19. Time Critical Diagnosis System History • 2003:Identified need to improve EMCS • 2004: Held state summit on reform- included legislators and medical community • 2005: State Government involvement begins • 2006: DHSS and stakeholders draft strategic plan for 360/365 EMCS system • 2007: Governor approves DHSS’ draft legislation; DHSS forms Time Critical Diagnosis Task Force to develop formal recommendations; funding secured Bill Jermyn, DO, FACEP

  20. Time Critical Diagnosis History • Jan-March: Bills introduced in Legislature; Task Force of over 100 professionals across state met 5 times. • May: House Bill 1790 enabling reform was passed by legislature on last day of session. It was one of only 139 bills to pass. • July: The Governor signs bill into law. • August: Task Force submitted formal recommendations for system reform to state health department • September: Trauma Task Force convened • September/October: Stroke and STEMI implementation groups convened Bill Jermyn, DO, FACEP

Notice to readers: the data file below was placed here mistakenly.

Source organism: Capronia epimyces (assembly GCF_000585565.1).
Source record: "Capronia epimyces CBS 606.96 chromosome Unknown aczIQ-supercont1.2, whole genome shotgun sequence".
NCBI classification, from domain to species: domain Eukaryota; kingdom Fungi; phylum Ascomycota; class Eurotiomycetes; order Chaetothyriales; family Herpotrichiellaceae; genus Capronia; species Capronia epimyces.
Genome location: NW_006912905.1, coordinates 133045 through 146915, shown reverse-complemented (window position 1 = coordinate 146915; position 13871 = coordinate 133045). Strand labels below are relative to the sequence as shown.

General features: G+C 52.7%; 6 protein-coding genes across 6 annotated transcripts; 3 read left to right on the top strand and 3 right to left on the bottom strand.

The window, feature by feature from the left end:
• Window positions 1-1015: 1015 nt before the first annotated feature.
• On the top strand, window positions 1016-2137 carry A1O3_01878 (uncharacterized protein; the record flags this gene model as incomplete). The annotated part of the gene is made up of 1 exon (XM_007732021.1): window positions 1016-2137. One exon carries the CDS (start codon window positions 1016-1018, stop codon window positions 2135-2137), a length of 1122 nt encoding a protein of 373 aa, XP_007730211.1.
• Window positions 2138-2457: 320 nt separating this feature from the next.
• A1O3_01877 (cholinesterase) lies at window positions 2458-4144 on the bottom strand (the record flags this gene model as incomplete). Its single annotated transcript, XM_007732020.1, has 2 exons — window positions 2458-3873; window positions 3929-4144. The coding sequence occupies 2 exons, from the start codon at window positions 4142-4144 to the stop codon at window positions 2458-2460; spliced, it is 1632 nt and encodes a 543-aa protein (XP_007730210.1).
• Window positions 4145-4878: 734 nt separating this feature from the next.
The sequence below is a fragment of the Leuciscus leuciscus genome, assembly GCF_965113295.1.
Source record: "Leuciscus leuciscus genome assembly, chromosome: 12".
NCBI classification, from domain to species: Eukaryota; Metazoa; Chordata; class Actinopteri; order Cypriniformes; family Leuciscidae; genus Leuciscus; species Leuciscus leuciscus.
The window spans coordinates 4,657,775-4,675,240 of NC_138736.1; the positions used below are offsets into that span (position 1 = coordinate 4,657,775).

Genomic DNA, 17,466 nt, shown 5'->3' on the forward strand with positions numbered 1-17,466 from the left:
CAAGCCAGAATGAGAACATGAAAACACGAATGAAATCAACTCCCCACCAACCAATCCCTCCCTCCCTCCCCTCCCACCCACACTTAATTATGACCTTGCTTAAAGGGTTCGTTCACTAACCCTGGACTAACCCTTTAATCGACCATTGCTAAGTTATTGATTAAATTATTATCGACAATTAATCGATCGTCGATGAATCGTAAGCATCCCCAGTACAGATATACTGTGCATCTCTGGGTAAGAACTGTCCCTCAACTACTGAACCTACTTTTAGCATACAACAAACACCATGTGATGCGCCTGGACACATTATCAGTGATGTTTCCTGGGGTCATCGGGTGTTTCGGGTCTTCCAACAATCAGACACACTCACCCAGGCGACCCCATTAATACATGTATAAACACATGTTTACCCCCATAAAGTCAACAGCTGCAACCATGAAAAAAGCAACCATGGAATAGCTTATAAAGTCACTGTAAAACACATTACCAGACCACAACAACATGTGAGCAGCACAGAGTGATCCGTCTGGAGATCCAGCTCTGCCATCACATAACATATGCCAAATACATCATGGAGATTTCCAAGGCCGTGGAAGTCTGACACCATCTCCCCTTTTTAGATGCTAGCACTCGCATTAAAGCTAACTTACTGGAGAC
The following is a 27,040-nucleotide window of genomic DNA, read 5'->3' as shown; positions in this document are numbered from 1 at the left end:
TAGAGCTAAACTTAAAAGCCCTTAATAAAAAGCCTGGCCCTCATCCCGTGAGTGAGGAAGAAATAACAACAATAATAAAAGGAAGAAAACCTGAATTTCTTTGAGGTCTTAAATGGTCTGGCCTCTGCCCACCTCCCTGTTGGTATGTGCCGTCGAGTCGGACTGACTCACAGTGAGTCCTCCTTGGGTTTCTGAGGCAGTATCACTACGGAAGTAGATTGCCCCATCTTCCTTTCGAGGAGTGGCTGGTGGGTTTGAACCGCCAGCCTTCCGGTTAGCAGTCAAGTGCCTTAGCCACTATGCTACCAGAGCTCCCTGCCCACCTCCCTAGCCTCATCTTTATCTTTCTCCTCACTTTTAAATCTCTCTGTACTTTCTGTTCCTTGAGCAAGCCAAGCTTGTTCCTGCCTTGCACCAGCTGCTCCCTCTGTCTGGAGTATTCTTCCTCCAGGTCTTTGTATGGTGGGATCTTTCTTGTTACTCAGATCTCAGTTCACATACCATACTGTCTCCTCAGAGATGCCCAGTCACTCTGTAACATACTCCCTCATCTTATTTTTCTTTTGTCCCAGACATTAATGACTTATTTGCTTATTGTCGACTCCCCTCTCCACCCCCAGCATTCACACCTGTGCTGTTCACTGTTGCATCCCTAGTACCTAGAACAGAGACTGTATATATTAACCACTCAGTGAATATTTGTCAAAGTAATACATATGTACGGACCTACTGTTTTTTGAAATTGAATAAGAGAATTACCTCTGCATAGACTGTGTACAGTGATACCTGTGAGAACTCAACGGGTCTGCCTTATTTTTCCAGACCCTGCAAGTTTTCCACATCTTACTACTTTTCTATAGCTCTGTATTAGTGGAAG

21. The Role of the Trauma Model • Lessons Learned • Trauma SYSTEM saved lives • Accommodate regional and local variations • Set standards that are agreed upon by all • Verify compliance with those standards by some objective means Bill Jermyn, DO, FACEP

  22. The Role of the Trauma Model • Lessons Learned, cont. • Gather Quality Improvement (QI) data, analyze it, and use it to adapt and refine the system • Involve the the correct stakeholders • Design to encourage parallel processing; not sequential • Examine all aspects of the patient’s care Bill Jermyn, DO, FACEP

  23. The Role of the Trauma Model • Lessons Learned, cont’d • Self-assessment accreditation processes help some, but independent, outside review teams and center designation improve outcomes even more (DiRusso S et al. Preparation and achievement of American College of Surgeons Level 1 trauma verification raises hospital performance and improves patient outcomes. J Trauma; 2001 Aug. 51(2):294-300.) (Mann NC et al. Systematic review of published evidence regarding trauma system effectiveness. J Trauma 1999 Sept;47(3 Suppl) S25-S35.) Bill Jermyn, DO, FACEP

  24. Trauma Model History: The Nation and Missouri

  25. Trauma Model History: The Nation and Missouri

  26. Trauma Model History: The Nation and Missouri

  27. Where is Trauma in Missouri Now Goals and Objectives

  28. Where Are We Now • We have center designation • We have center accreditation • We have pre-hospital services • We have a State Registry • We have protocols

  29. Where Are We Now But do we have a system or do we function in silos?